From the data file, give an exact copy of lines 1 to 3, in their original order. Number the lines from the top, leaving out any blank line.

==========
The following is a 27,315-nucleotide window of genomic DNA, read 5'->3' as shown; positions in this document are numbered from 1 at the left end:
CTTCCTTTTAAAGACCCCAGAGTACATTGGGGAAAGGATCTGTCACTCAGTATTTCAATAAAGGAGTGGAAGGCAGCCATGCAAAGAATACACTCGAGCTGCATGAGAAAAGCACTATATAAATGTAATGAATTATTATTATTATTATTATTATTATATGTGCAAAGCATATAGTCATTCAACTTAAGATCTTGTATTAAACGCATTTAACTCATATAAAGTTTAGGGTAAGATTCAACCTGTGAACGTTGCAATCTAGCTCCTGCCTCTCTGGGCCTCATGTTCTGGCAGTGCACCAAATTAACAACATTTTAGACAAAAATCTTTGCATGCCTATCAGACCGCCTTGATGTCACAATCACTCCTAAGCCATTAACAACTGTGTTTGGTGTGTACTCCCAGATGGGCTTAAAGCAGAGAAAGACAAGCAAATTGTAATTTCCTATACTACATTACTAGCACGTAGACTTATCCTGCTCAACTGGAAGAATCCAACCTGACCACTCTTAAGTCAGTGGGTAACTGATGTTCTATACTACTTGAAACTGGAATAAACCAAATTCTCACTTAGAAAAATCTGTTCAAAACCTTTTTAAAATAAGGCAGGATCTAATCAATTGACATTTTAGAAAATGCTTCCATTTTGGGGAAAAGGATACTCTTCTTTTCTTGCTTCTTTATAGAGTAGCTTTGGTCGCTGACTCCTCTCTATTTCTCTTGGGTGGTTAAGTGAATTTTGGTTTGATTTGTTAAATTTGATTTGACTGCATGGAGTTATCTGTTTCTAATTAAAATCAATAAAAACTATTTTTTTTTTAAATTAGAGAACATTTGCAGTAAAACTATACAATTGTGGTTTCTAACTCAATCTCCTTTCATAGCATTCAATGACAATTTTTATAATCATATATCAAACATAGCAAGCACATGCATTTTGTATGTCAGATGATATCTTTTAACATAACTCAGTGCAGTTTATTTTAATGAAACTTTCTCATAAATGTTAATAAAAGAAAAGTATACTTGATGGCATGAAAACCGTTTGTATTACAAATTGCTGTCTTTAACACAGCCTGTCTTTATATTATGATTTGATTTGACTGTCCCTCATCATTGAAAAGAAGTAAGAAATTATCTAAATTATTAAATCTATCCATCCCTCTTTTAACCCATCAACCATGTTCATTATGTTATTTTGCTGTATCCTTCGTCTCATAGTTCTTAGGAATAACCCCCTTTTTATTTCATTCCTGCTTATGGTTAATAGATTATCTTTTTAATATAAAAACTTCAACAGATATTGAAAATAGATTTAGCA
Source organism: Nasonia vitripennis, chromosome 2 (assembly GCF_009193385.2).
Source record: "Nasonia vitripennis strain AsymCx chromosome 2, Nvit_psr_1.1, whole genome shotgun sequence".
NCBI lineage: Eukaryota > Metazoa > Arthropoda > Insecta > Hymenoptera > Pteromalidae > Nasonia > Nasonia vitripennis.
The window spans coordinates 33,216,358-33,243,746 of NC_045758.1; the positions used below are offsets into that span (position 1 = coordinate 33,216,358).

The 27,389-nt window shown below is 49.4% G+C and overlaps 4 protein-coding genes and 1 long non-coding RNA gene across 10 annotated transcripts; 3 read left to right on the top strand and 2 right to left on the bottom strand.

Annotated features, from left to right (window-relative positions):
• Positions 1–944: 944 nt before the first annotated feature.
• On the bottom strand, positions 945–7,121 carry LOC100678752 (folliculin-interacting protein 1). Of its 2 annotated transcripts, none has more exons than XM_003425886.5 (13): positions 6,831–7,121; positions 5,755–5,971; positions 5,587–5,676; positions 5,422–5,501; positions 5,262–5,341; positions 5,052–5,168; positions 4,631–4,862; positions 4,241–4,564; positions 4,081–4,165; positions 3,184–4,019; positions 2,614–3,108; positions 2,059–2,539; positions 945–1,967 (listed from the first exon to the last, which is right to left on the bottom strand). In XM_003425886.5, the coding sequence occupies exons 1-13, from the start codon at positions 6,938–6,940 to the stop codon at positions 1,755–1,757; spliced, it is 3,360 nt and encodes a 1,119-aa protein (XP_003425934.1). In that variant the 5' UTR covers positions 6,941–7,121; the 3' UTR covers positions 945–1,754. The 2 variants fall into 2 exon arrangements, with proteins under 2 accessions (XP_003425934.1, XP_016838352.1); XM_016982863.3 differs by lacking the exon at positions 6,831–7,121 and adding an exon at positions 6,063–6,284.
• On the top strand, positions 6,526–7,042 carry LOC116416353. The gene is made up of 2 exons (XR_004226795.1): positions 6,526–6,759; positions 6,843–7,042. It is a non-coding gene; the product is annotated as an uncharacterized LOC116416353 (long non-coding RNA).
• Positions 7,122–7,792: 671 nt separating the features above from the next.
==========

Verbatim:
The following is a 27,315-nucleotide window of genomic DNA, read 5'->3' as shown; positions in this document are numbered from 1 at the left end:
CTTCCTTTTAAAGACCCCAGAGTACATTGGGGAAAGGATCTGTCACTCAGTATTTCAATAAAGGAGTGGAAGGCAGCCATGCAAAGAATACACTCGAGCTGCATGAGAAAAGCACTATATAAATGTAATGAATTATTATTATTATTATTATTATTATATGTGCAAAGCATATAGTCATTCAACTTAAGATCTTGTATTAAACGCATTTAACTCATATAAAGTTTAGGGTAAGATTCAACCTGTGAACGTTGCAATCTAGCTCCTGCCTCTCTGGGCCTCATGTTCTGGCAGTGCACCAAATTAACAACATTTTAGACAAAAATCTTTGCATGCCTATCAGACCGCCTTGATGTCACAATCACTCCTAAGCCATTAACAACTGTGTTTGGTGTGTACTCCCAGATGGGCTTAAAGCAGAGAAAGACAAGCAAATTGTAATTTCCTATACTACATTACTAGCACGTAGACTTATCCTGCTCAACTGGAAGAATCCAACCTGACCACTCTTAAGTCAGTGGGTAACTGATGTTCTATACTACTTGAAACTGGAATAAACCAAATTCTCACTTAGAAAAATCTGTTCAAAACCTTTTTAAAATAAGGCAGGATCTAATCAATTGACATTTTAGAAAATGCTTCCATTTTGGGGAAAAGGATACTCTTCTTTTCTTGCTTCTTTATAGAGTAGCTTTGGTCGCTGACTCCTCTCTATTTCTCTTGGGTGGTTAAGTGAATTTTGGTTTGATTTGTTAAATTTGATTTGACTGCATGGAGTTATCTGTTTCTAATTAAAATCAATAAAAACTATTTTTTTTTTAAATTAGAGAACATTTGCAGTAAAACTATACAATTGTGGTTTCTAACTCAATCTCCTTTCATAGCATTCAATGACAATTTTTATAATCATATATCAAACATAGCAAGCACATGCATTTTGTATGTCAGATGATATCTTTTAACATAACTCAGTGCAGTTTATTTTAATGAAACTTTCTCATAAATGTTAATAAAAGAAAAGTATACTTGATGGCATGAAAACCGTTTGTATTACAAATTGCTGTCTTTAACACAGCCTGTCTTTATATTATGATTTGATTTGACTGTCCCTCATCATTGAAAAGAAGTAAGAAATTATCTAAATTATTAAATCTATCCATCCCTCTTTTAACCCATCAACCATGTTCATTATGTTATTTTGCTGTATCCTTCGTCTCATAGTTCTTAGGAATAACCCCCTTTTTATTTCATTCCTGCTTATGGTTAATAGATTATCTTTTTAATATAAAAACTTCAACAGATATTGAAAATAGATTTAGCA
Source organism: Nasonia vitripennis, chromosome 2 (assembly GCF_009193385.2).